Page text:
• Apply a generous coat of teak oil with a soft, lint-free rag
  • Apply teak oil in the direction of the stain
  • Allow to dry for two hours and wipe off excess**
  • Repeat as needed (I used 4-5 coats and that made a real difference)
  • To reach inside edges and corners, use a teak oil soaked Q-tip

Additional Teak Oiling Tips:

**I have, however, worked with some brands of teak oil (like this one) that perform better if you let it sit for only a few minutes and then remove, opting for more coats with less time to sink in.  IF the brand of teak oil you’re using doesn’t specify a time, default to letting the teak oil soak in for only a few minutes before wiping off the excess and work gradually to build up the sheen.

Word of Caution: Oils are combustible, so do not leave oil-soaked rags balled up in your trash can.  We throw ours in an outdoor fire pit or let them dry laid flat outside.  I have heard that you can also put them in a jar of water, but that’s not what we do.

Teak Oiling Results!

Before, the tray was dry and washed out looking (you can really see the how dry it was in the second photo):

How to care for teak

How to restore damaged teak

Here is the tray with half an application of teak oil, so you can really see the difference.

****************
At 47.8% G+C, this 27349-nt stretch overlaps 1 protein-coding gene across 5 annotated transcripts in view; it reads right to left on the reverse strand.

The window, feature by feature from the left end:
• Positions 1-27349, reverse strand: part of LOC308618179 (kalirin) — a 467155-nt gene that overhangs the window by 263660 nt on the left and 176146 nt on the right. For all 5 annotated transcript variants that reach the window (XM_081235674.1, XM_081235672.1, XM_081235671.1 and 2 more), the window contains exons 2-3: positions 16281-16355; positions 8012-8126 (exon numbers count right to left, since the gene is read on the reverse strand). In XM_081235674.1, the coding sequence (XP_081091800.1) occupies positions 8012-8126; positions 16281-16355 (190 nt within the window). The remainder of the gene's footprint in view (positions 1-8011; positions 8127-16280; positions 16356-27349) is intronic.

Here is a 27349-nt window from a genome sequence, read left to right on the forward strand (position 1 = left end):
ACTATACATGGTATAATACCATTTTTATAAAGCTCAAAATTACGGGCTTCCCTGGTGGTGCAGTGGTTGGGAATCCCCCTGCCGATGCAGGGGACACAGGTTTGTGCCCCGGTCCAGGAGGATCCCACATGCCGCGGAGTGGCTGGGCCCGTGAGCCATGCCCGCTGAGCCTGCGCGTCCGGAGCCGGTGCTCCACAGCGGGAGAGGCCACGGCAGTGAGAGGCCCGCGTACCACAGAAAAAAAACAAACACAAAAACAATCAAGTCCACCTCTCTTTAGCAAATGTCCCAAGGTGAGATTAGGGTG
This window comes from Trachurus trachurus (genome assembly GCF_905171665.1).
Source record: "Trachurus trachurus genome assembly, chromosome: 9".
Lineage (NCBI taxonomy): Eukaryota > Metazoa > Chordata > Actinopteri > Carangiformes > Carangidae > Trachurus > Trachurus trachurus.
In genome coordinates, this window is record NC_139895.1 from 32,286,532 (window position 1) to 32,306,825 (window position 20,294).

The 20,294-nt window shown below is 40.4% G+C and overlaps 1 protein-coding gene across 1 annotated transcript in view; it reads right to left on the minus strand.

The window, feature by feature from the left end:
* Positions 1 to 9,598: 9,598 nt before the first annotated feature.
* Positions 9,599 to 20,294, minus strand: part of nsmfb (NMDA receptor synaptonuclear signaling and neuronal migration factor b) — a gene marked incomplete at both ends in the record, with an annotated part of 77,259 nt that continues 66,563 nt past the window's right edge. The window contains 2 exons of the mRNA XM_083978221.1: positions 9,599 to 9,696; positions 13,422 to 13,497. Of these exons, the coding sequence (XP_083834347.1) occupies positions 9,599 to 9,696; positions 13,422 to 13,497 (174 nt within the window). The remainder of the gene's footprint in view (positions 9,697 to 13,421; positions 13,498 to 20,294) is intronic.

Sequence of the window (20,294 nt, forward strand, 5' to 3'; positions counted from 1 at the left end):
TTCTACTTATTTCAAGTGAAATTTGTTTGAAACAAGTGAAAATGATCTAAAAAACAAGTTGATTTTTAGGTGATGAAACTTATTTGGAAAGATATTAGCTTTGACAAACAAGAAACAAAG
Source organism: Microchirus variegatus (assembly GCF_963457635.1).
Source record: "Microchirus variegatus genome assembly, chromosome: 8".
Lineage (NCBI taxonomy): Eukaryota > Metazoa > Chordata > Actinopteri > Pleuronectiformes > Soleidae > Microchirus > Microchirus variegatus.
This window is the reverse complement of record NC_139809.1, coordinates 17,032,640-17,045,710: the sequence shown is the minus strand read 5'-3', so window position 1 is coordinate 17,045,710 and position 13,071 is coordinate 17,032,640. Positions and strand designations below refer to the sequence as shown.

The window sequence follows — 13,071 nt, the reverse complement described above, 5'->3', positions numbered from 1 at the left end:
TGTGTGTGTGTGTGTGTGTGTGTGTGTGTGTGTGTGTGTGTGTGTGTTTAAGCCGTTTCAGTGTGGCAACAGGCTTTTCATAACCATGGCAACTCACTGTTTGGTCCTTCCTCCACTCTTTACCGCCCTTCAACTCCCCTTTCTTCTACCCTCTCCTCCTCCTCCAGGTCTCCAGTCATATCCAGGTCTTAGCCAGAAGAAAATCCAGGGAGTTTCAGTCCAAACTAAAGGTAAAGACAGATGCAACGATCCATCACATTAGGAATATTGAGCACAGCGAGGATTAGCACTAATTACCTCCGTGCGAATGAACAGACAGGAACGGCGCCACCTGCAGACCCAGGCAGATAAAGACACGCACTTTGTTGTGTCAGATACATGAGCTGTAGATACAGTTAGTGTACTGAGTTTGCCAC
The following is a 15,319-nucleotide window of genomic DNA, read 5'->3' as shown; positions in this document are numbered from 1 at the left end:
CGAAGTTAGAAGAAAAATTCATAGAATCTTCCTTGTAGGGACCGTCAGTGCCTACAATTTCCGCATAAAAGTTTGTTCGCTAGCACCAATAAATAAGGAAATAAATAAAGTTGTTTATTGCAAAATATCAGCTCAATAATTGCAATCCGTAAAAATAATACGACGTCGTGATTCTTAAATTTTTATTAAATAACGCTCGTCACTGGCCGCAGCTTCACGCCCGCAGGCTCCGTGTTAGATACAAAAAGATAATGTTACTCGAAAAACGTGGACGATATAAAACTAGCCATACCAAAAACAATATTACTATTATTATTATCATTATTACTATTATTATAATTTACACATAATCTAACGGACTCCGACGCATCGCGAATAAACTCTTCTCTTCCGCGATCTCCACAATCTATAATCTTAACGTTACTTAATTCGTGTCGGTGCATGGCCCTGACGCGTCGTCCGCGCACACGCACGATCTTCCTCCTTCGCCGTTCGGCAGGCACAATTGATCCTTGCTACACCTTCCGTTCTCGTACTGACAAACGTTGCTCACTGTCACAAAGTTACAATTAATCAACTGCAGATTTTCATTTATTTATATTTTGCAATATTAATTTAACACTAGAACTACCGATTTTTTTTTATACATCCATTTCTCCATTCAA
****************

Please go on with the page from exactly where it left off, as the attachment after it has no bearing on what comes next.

Teak oil application, before and afterIt looks fabulous now.  (Notice how the little bowl did make its way to my parents’ home?!?):

Teak tray refresh

Refinishing Teak

How to use teak oil

Teak oil tips and tricks

Bedroom with teak furniture

Be forewarned, oiling wood (instead of using a stain or varnish) is really addictive!

I wrote a post about how I refinished the arms and legs on a mid-century chair:

Refinishing wood  arms on mcm chair

I also oiled the arms on an upholstered chair (read my tip for not getting oil on the fabric!):

Refinish the arms on retro teak chair

Then I oiled a solid walnut trivet we made from scratch:

How to oil wood furniture

I even oiled the top of an old stool I bought, even though I wasn’t sure what kind of finish it originally had.  It turned out beautifully, though!